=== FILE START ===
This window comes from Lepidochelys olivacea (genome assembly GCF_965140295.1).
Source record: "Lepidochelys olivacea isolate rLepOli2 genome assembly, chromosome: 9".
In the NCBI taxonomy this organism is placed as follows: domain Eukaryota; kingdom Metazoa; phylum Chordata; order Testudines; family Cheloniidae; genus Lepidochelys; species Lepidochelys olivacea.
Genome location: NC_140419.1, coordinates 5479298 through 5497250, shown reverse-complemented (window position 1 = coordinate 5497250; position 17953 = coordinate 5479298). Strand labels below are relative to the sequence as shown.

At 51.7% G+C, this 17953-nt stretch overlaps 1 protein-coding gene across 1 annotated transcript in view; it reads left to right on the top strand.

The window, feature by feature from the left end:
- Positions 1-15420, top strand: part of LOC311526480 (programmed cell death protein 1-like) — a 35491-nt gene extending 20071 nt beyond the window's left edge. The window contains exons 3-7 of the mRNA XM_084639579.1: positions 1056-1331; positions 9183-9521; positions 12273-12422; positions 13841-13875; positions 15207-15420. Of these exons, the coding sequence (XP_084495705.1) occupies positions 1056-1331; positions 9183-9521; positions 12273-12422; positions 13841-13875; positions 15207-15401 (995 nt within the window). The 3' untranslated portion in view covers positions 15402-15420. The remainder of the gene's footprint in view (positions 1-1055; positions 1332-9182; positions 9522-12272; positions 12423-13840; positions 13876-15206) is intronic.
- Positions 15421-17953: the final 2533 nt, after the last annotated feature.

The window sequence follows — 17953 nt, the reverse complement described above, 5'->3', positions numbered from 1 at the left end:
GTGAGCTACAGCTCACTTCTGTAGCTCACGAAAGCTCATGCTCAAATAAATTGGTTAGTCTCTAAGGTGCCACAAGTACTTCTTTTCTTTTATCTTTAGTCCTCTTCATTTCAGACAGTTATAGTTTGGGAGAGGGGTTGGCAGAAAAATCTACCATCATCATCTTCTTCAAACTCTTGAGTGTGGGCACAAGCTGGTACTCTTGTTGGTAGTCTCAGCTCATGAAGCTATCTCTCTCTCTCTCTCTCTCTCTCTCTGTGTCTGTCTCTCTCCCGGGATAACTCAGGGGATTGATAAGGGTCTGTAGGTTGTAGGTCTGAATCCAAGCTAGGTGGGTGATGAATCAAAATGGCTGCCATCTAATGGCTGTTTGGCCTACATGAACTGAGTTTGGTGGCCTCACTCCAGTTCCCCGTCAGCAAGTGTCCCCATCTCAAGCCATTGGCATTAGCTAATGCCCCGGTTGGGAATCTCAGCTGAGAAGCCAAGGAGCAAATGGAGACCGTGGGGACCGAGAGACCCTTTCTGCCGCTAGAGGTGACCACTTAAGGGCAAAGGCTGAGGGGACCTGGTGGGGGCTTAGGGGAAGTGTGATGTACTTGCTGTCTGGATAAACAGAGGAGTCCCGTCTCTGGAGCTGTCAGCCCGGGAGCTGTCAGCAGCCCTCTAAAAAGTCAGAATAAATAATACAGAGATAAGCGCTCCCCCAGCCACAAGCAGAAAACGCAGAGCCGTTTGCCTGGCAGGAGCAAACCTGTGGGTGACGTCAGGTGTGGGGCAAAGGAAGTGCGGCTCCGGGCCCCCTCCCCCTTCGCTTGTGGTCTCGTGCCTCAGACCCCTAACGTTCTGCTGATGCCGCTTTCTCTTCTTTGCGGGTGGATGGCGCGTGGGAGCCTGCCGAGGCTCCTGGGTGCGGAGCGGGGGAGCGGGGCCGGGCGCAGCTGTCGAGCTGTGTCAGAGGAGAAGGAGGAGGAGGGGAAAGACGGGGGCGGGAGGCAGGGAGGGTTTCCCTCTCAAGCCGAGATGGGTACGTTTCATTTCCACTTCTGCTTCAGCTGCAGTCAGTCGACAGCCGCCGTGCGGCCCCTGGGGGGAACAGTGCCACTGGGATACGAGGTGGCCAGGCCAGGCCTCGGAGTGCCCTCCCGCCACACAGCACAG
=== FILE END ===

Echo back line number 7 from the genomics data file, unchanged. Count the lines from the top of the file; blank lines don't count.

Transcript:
- Positions 1-15420, top strand: part of LOC311526480 (programmed cell death protein 1-like) — a 35491-nt gene extending 20071 nt beyond the window's left edge. The window contains exons 3-7 of the mRNA XM_084639579.1: positions 1056-1331; positions 9183-9521; positions 12273-12422; positions 13841-13875; positions 15207-15420. Of these exons, the coding sequence (XP_084495705.1) occupies positions 1056-1331; positions 9183-9521; positions 12273-12422; positions 13841-13875; positions 15207-15401 (995 nt within the window). The 3' untranslated portion in view covers positions 15402-15420. The remainder of the gene's footprint in view (positions 1-1055; positions 1332-9182; positions 9522-12272; positions 12423-13840; positions 13876-15206) is intronic.